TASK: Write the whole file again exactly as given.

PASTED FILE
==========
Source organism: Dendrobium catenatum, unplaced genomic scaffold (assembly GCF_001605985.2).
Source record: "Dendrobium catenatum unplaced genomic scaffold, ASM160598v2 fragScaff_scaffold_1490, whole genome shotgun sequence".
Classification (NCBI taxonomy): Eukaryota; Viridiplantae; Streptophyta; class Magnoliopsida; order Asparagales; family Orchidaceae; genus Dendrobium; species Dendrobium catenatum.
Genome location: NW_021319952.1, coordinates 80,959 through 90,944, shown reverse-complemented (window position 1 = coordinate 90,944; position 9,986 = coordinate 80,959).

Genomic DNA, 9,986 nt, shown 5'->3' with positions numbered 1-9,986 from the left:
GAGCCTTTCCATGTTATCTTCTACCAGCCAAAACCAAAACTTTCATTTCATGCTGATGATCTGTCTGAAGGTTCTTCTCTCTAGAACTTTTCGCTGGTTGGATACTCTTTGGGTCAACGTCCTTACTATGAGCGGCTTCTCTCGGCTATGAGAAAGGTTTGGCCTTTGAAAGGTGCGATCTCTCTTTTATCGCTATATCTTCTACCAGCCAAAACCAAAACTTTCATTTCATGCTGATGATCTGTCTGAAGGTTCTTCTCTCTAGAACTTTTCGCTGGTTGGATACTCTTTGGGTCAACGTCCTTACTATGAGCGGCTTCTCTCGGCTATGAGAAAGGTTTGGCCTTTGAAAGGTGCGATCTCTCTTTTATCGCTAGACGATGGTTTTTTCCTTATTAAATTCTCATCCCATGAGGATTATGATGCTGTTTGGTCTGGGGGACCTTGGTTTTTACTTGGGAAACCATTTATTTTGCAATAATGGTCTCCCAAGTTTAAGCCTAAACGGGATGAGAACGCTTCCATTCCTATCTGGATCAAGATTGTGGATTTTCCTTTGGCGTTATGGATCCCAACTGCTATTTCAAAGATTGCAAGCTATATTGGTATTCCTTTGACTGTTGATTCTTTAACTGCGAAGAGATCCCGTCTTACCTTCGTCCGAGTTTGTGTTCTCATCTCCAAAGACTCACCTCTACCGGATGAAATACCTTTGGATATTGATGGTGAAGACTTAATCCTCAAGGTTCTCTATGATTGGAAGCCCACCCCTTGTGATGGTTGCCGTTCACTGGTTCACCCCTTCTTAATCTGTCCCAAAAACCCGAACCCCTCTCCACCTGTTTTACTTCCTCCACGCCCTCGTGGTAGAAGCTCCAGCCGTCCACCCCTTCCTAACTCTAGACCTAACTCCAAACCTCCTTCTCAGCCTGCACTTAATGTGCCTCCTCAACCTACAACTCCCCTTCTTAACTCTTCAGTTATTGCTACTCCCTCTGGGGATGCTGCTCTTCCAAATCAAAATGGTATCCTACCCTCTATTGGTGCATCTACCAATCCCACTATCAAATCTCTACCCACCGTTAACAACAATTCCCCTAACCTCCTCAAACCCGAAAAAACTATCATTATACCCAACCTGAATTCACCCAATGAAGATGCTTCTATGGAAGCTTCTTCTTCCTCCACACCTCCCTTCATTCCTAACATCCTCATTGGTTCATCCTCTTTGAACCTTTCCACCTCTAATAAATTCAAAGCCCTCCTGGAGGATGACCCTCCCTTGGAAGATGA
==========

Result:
Source organism: Dendrobium catenatum, unplaced genomic scaffold (assembly GCF_001605985.2).
Source record: "Dendrobium catenatum unplaced genomic scaffold, ASM160598v2 fragScaff_scaffold_1490, whole genome shotgun sequence".
Classification (NCBI taxonomy): Eukaryota; Viridiplantae; Streptophyta; class Magnoliopsida; order Asparagales; family Orchidaceae; genus Dendrobium; species Dendrobium catenatum.
Genome location: NW_021319952.1, coordinates 80,959 through 90,944, shown reverse-complemented (window position 1 = coordinate 90,944; position 9,986 = coordinate 80,959).

Genomic DNA, 9,986 nt, shown 5'->3' with positions numbered 1-9,986 from the left:
GAGCCTTTCCATGTTATCTTCTACCAGCCAAAACCAAAACTTTCATTTCATGCTGATGATCTGTCTGAAGGTTCTTCTCTCTAGAACTTTTCGCTGGTTGGATACTCTTTGGGTCAACGTCCTTACTATGAGCGGCTTCTCTCGGCTATGAGAAAGGTTTGGCCTTTGAAAGGTGCGATCTCTCTTTTATCGCTATATCTTCTACCAGCCAAAACCAAAACTTTCATTTCATGCTGATGATCTGTCTGAAGGTTCTTCTCTCTAGAACTTTTCGCTGGTTGGATACTCTTTGGGTCAACGTCCTTACTATGAGCGGCTTCTCTCGGCTATGAGAAAGGTTTGGCCTTTGAAAGGTGCGATCTCTCTTTTATCGCTAGACGATGGTTTTTTCCTTATTAAATTCTCATCCCATGAGGATTATGATGCTGTTTGGTCTGGGGGACCTTGGTTTTTACTTGGGAAACCATTTATTTTGCAATAATGGTCTCCCAAGTTTAAGCCTAAACGGGATGAGAACGCTTCCATTCCTATCTGGATCAAGATTGTGGATTTTCCTTTGGCGTTATGGATCCCAACTGCTATTTCAAAGATTGCAAGCTATATTGGTATTCCTTTGACTGTTGATTCTTTAACTGCGAAGAGATCCCGTCTTACCTTCGTCCGAGTTTGTGTTCTCATCTCCAAAGACTCACCTCTACCGGATGAAATACCTTTGGATATTGATGGTGAAGACTTAATCCTCAAGGTTCTCTATGATTGGAAGCCCACCCCTTGTGATGGTTGCCGTTCACTGGTTCACCCCTTCTTAATCTGTCCCAAAAACCCGAACCCCTCTCCACCTGTTTTACTTCCTCCACGCCCTCGTGGTAGAAGCTCCAGCCGTCCACCCCTTCCTAACTCTAGACCTAACTCCAAACCTCCTTCTCAGCCTGCACTTAATGTGCCTCCTCAACCTACAACTCCCCTTCTTAACTCTTCAGTTATTGCTACTCCCTCTGGGGATGCTGCTCTTCCAAATCAAAATGGTATCCTACCCTCTATTGGTGCATCTACCAATCCCACTATCAAATCTCTACCCACCGTTAACAACAATTCCCCTAACCTCCTCAAACCCGAAAAAACTATCATTATACCCAACCTGAATTCACCCAATGAAGATGCTTCTATGGAAGCTTCTTCTTCCTCCACACCTCCCTTCATTCCTAACATCCTCATTGGTTCATCCTCTTTGAACCTTTCCACCTCTAATAAATTCAAAGCCCTCCTGGAGGATGACCCTCCCTTGGAAGATGA